EDWIN MESAL Y MIRANDILA is accused of "willfully, unlawfully and feloniously hav[ing] in his possession and control . . . one (1) M14 rifle, with Serial Number 1142311 . . . without any permit, authority and/or license to carry and possess the same . . . being a member of the CT/NPA, a subversive organization . . ." 1
The antecedents: On 21 June 1989, following reports that armed NPA rebels were roaming certain areas in Sorsogon, Sorsogon, a team of PC Rangers of the 253rd PC Company stationed at Patrol Base Camp, Guinlajong, Sorsogon, proceeded to Bgys. Salvacion and Panlayaan for the purpose of conducting preventive patrol. Upon reaching Brgy. Panlayaan however the team was immediately engaged in a firefight by armed NPA rebels. When the fighting ceased, in addition to four (4) NPA casualties, the team caught accused-appellant Edwin Mesal lying flat on the ground at the back of a house with an M-14 rifle in his possession and ten (10) rounds of bullets in a magazine. The rifle, with Serial No. 1142311, was certified to be one of those taken from Patrol Base Bontuco, Gubat, Sorsogon, on 1 May 1989 during a raid conducted by a band of NPA rebels. nadchanroblesvirtuallawlibrary
On the other hand, Accused
testified that he was a mere welder who was abducted by a band of NPAs 2 and that he was just taking cover when found hiding behind a house by PC Rangers in the morning of 21 June 1989 after the firefight.
On 2 November 1990, the Regional Trial Court of Sorsogon, Sorsogon, Br. 51, found accused guilty of illegal possession of firearms "in furtherance or in connection with the crime of rebellion, insurrection or subversion as defined and penalized under PD 1866," and imposed upon him the penalty of reclusion perpetua. 3
In this appeal, Accused
contends that although the element of lack of a license or permit to possess the M-14 rifle confiscated from him was alleged in the Information the same was not proved in that neither the testimony of a representative of nor a certification from the PNP Firearms and Explosives Unit was presented by the prosecution to prove their allegation. Hence, he could not be convicted of the offense of illegal possession of firearms, an indispensable element of which is the lack or absence of a license to possess the firearm concerned. In addition, Accused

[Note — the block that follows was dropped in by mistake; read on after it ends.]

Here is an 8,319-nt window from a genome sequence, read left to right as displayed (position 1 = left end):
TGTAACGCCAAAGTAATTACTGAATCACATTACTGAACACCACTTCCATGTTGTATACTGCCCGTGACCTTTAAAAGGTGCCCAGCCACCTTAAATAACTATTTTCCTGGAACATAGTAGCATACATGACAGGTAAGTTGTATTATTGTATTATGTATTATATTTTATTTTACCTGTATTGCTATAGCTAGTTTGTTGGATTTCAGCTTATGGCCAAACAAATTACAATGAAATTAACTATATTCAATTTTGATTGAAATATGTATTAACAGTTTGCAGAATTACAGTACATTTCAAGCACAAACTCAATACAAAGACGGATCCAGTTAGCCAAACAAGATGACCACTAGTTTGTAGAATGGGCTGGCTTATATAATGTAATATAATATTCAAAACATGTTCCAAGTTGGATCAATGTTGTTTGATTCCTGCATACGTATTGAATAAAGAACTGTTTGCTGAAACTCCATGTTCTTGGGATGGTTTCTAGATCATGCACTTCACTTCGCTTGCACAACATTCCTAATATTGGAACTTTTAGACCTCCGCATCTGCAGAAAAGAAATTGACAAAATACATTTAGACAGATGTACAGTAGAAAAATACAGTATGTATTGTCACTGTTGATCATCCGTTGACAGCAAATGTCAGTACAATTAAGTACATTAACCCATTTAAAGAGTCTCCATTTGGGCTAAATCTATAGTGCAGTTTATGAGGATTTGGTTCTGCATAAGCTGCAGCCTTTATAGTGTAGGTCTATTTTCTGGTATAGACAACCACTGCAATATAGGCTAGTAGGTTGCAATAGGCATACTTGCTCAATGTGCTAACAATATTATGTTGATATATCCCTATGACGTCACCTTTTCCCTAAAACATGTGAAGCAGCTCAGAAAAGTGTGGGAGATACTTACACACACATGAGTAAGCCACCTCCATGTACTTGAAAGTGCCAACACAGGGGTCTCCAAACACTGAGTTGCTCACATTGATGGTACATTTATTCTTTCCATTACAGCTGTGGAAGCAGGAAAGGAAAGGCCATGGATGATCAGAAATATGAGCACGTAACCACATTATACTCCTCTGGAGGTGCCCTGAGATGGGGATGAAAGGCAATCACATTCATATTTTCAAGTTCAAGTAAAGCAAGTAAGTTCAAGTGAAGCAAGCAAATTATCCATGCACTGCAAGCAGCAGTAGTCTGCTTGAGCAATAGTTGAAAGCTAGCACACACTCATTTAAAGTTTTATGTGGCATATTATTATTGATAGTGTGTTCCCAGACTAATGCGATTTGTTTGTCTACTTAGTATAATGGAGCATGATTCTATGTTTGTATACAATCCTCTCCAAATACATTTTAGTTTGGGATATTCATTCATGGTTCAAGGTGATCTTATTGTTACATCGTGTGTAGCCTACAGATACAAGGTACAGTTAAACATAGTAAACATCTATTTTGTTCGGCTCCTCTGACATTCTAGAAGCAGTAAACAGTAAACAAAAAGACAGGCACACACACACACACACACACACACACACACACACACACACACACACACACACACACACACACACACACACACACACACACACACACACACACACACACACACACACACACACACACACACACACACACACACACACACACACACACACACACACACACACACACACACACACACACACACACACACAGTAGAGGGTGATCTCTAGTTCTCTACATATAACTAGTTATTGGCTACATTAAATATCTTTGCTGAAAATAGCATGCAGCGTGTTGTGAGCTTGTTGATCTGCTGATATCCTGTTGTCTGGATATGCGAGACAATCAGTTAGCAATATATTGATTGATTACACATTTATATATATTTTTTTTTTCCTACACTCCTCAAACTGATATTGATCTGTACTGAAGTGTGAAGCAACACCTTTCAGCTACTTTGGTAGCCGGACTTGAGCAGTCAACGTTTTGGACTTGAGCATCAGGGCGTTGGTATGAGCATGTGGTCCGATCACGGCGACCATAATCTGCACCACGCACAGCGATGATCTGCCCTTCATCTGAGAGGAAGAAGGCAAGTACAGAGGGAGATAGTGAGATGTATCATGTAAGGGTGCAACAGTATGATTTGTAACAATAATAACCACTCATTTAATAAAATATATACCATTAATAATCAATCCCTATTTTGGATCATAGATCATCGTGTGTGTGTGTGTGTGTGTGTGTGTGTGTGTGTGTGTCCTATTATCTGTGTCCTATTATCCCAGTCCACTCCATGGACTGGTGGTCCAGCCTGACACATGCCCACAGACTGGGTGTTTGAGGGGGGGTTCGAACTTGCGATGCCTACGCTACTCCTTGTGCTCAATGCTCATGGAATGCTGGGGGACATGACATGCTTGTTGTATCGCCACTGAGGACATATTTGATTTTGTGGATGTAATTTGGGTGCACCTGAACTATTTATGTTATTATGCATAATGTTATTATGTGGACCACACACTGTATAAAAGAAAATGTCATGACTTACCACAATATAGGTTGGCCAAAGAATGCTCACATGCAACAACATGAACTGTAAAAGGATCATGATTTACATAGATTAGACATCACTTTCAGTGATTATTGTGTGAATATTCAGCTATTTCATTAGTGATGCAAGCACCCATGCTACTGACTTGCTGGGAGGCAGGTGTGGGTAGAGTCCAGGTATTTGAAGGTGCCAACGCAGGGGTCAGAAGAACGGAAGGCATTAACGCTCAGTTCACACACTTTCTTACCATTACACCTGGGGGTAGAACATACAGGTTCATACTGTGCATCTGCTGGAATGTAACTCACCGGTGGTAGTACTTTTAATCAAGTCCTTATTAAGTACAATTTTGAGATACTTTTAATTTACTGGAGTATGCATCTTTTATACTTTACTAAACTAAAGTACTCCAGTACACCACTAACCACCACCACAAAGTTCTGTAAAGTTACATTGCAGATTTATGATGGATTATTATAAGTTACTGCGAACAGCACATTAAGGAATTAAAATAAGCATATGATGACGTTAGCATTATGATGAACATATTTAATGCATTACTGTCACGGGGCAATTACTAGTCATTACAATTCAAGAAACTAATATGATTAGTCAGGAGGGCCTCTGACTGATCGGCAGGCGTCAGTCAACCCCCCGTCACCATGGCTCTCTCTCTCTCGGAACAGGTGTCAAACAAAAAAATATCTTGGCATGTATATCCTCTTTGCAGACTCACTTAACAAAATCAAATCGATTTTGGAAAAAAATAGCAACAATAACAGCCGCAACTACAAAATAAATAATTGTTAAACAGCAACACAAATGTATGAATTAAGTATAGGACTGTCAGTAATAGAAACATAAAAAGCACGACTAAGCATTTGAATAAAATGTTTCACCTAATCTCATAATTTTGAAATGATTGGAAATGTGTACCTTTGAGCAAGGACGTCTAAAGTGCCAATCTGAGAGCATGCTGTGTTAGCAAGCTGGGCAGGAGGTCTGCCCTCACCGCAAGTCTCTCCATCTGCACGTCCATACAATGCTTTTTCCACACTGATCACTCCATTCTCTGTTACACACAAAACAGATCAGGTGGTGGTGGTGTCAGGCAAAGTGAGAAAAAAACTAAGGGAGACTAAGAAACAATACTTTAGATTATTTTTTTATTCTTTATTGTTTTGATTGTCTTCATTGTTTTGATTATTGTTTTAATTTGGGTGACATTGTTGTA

-appellant denies being a member of the NPA insisting that he was a mere welder working in Rizal, Sorsogon, where he was abducted by two (2) NPAs on 21 June 1989 for being a suspected military informer. 4
With respect to the first contention, it is true that neither the testimony of a representative of, nor a certification from, the PNP Firearms and Explosives Unit was presented to prove the alleged lack of a license or permit on the part of accused-appellant to possess the particular M-14 rifle found in his possession. However, this is because the prosecution clearly found no need to do so. The records reveal that the allegation was successfully substantiated by other evidence which firmly and undisputably established that accused-appellant did not have, and could not possibly have, the requisite license or authority to possess the M-14 rifle concerned. Technical Sgt. Alfredo Romasanta, Supply Officer of the PC-INP 253rd PC Company, testified that the rifle concerned is the type of weapon which only military men are authorized to possess 5 and was in fact originally issued by CAA CAFGU Supply Officer Sgt. Cesar A. Vargas to Sgt. Nicanor Fedelizo, 6 Patrol Base Commander of Patrol Base Bontuco, Gubat, Sorsogon, but which together with six (6) other rifles was looted by a band of NPAs which raided and overran the patrol base on 1 May 1989. 7 Such testimony is backed by a "Harassment Report" 8 which documented the raid and listed the firearms taken to be seven (7) M-14 rifles one of which was that bearing Serial No. 1142311, 9 precisely the weapon found in the possession of accused-appellant. Obviously, the presentation of either the testimony of a representative of, or a certification from, the PNP Firearms and Explosives Unit, the usual evidence presented in prosecution of this nature, may be dispensed with. Hence, the conviction of accused-appellant for illegal possession of firearm is justified. However, we cannot subscribe to the conclusion of the court a quo that the offense was done "in furtherance or in connection with rebellion, insurrection or subversion" for lack of sufficient evidence to support the same.